Friday, April 4, 2014
Death of the Shopping Mall is NOT Inevitable
It seems that we are witnessing a process where the massive mid-level malls are indeed struggling to survive, but upscale and luxurious "lifestyle centers" that aim to wine, dine and entertain consumers (as well as giving them reasons to shop) are thriving and growing in influence. So this "bifurcation" is giving us two trajectories--big malls are losing share to the internet and discount retailers, while upscale malls that include theatres, healthclubs and other entertainment diversions are becoming the standard.
Hunter Communications Original News Source:
Link to article:
Brookstone's bankruptcy woes don't mean the mall's dead
Excerpt: "Brookstone, everyone's favorite massage chair retailer, is on the brink of bankruptcy. That news last week came on the heels of pizza chain Sbarro's Chapter 11 filing. While Brookstone and Sbarro failed for lots of reasons (like lots of debt and food that tastes like cardboard, respectively) their downfalls have given consumers good reason to resume the death of the shopping mall drumbeat.
Sure, there are some shopping mall staples that are suffering. You can add Dots, Disney Stores (DIS), and Radio Shack (RSH) to the list. And yes, it's somehow entertaining to point and laugh at vacant, decrepit shopping centers -- icons of American consumerism gone bust -- but it's wrong to write off the shopping mall altogether.
The shopping mall is changing; it isn't dead.
Here's proof: Total shopping center sales for 2012 topped $2.4 trillion, up 2.8% from 2011, and shopping centers account for more than half of all retail sales in the United States, according to a report by Nielsen.
How do you reconcile those figures with the notion that shopping malls are disappearing? What's happening is that the shopping mall is transforming from the junky teenage hangouts of yesteryear to luxury shopping and entertainment destinations.
Nielsen reported that the biggest decline in shopping centers came from its more traditional, product-focused regional and super-regional centers. Regional centers decreased as a proportion of all shopping centers by 7% between 2009 and 2013, and super-regional centers decreased by 4% in the same time period. Those kinds of malls are closing and will continue to close -- 15% of all malls are projected to fail in the next 10 years, according to Green Street Advisors -- because of the struggles of traditional shopping mall anchor tenants like J.C. Penney (JCP) and Sears (SHLD). Earlier this year, J.C. Penney announced 2,000 layoffs and the closure of 33 stores. Sears, meanwhile, is set to close its flagship Chicago store.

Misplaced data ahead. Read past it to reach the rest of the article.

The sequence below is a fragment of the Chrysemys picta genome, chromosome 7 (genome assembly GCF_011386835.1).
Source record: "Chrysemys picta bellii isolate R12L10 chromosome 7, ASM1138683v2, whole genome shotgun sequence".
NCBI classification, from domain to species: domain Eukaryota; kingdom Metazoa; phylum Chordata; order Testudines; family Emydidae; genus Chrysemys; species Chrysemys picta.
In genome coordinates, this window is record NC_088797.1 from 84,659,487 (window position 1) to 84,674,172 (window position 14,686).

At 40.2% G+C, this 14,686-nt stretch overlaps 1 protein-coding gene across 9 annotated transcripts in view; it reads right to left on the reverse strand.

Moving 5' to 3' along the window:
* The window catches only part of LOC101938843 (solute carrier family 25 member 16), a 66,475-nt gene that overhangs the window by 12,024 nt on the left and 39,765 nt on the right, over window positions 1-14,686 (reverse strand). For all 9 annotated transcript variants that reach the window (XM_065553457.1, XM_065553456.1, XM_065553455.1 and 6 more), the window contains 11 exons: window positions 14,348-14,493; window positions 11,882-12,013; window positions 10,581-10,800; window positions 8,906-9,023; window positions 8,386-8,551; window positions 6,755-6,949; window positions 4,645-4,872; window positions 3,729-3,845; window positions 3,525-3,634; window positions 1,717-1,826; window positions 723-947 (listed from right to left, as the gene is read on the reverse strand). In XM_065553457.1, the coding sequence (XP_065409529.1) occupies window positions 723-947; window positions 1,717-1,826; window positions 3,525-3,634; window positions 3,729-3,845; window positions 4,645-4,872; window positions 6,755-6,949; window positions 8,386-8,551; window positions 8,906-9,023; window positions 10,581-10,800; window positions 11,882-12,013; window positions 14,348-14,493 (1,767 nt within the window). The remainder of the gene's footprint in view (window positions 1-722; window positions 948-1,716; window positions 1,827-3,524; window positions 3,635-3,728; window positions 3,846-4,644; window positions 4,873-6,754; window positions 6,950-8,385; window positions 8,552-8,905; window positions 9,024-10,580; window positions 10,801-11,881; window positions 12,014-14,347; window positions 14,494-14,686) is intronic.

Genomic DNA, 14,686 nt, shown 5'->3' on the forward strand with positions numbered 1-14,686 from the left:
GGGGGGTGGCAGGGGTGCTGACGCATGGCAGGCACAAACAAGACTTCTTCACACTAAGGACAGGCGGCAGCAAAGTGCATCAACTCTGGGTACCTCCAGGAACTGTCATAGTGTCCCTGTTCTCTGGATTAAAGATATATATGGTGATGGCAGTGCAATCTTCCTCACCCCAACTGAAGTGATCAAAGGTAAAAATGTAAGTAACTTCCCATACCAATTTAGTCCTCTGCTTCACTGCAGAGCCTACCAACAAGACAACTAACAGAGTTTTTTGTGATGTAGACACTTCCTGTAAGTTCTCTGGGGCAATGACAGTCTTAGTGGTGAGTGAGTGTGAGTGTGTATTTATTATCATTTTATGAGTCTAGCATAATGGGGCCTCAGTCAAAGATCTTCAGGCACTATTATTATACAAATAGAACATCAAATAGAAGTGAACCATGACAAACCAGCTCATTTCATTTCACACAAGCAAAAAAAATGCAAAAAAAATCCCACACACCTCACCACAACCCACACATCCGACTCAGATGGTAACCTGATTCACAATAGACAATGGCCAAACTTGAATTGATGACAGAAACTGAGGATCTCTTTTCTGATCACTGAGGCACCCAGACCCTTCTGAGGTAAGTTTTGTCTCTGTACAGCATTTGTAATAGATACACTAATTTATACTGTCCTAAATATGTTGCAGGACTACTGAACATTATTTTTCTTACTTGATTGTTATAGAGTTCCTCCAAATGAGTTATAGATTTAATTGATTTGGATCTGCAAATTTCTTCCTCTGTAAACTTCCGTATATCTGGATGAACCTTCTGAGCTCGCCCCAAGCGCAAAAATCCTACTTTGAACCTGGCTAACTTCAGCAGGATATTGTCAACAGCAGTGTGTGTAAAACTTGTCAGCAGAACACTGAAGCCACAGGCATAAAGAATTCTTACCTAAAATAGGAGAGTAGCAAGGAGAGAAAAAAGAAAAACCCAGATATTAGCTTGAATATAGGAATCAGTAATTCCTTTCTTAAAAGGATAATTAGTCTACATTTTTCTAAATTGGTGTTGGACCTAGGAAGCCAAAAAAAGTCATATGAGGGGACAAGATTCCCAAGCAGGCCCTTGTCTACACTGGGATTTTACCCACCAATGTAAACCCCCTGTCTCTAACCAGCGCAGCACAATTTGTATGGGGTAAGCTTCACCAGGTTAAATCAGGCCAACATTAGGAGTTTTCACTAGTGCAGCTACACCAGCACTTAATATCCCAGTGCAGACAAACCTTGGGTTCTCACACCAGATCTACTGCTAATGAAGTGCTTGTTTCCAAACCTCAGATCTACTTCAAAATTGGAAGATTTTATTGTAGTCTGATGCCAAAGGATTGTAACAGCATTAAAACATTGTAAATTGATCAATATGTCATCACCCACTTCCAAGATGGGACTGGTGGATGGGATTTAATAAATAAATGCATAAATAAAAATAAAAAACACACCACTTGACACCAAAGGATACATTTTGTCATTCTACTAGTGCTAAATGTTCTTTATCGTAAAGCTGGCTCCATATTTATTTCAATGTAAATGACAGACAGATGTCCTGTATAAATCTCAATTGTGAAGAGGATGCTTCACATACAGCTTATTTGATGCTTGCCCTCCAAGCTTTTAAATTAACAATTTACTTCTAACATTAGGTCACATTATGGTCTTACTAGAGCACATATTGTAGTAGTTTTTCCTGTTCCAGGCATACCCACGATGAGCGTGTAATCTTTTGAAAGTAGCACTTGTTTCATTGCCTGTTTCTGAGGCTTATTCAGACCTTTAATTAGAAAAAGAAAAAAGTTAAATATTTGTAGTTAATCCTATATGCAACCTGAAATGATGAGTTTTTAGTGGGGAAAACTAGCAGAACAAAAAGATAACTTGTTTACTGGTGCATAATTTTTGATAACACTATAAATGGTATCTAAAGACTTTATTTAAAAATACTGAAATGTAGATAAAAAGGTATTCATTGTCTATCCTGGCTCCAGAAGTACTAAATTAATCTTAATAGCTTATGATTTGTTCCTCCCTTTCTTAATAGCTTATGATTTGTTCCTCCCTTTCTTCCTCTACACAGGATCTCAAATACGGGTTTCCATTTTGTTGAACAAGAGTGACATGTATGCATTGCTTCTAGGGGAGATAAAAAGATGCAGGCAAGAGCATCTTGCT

You can blame those two stores' troubles on penny-pinched customers who are trading down when it comes to shopping because the economy keeps squeezing the middle class. The traditional J.C. Penney or Sears customer has flocked to cheaper chains like Wal-Mart (WMT), Target (TGT), or discount retailers like T.J. Maxx (TJX) and Marshalls.
'The mid-level mall is getting crushed,' says Howard Davidowitz, chairman of Davidowitz & Associates, Inc., a retail consulting and investment banking firm. 'If you've got a dunky mall with a Penneys or Sears, say bye-bye.' Those malls' would-be shoppers are instead opting for lower cost and more convenience. They're simply driving to Kohl's (KSS) for a set of bath towels instead of traipsing across a massive parking lot and wandering a mall maze to get to Sears, Davidowitz says."